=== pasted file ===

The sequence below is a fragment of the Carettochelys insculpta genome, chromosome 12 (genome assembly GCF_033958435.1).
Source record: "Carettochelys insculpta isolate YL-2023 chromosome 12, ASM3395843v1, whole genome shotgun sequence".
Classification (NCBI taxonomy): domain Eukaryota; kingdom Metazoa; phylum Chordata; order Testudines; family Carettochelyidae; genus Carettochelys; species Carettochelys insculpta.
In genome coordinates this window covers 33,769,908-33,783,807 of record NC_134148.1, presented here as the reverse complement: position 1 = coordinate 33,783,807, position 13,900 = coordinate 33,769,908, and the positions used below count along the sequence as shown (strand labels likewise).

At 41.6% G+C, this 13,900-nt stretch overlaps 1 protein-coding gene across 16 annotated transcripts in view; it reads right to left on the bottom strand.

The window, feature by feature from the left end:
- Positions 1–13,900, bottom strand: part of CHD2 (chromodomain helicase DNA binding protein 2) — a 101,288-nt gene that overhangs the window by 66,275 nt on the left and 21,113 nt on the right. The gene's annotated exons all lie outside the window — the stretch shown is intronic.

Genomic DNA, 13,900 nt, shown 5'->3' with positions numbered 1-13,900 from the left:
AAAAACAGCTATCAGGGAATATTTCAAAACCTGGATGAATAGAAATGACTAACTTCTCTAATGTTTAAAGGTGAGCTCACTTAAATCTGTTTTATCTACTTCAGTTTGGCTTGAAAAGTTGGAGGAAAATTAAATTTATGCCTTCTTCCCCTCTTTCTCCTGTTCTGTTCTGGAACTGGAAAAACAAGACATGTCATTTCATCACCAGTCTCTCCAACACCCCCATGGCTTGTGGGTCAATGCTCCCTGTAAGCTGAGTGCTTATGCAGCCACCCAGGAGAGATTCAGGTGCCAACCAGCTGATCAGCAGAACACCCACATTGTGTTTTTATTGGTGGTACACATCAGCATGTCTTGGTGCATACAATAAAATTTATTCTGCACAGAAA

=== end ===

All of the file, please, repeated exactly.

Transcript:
The sequence below is a fragment of the Carettochelys insculpta genome, chromosome 12 (genome assembly GCF_033958435.1).
Source record: "Carettochelys insculpta isolate YL-2023 chromosome 12, ASM3395843v1, whole genome shotgun sequence".
Classification (NCBI taxonomy): domain Eukaryota; kingdom Metazoa; phylum Chordata; order Testudines; family Carettochelyidae; genus Carettochelys; species Carettochelys insculpta.
In genome coordinates this window covers 33,769,908-33,783,807 of record NC_134148.1, presented here as the reverse complement: position 1 = coordinate 33,783,807, position 13,900 = coordinate 33,769,908, and the positions used below count along the sequence as shown (strand labels likewise).

At 41.6% G+C, this 13,900-nt stretch overlaps 1 protein-coding gene across 16 annotated transcripts in view; it reads right to left on the bottom strand.

The window, feature by feature from the left end:
- Positions 1–13,900, bottom strand: part of CHD2 (chromodomain helicase DNA binding protein 2) — a 101,288-nt gene that overhangs the window by 66,275 nt on the left and 21,113 nt on the right. The gene's annotated exons all lie outside the window — the stretch shown is intronic.

Genomic DNA, 13,900 nt, shown 5'->3' with positions numbered 1-13,900 from the left:
AAAAACAGCTATCAGGGAATATTTCAAAACCTGGATGAATAGAAATGACTAACTTCTCTAATGTTTAAAGGTGAGCTCACTTAAATCTGTTTTATCTACTTCAGTTTGGCTTGAAAAGTTGGAGGAAAATTAAATTTATGCCTTCTTCCCCTCTTTCTCCTGTTCTGTTCTGGAACTGGAAAAACAAGACATGTCATTTCATCACCAGTCTCTCCAACACCCCCATGGCTTGTGGGTCAATGCTCCCTGTAAGCTGAGTGCTTATGCAGCCACCCAGGAGAGATTCAGGTGCCAACCAGCTGATCAGCAGAACACCCACATTGTGTTTTTATTGGTGGTACACATCAGCATGTCTTGGTGCATACAATAAAATTTATTCTGCACAGAAA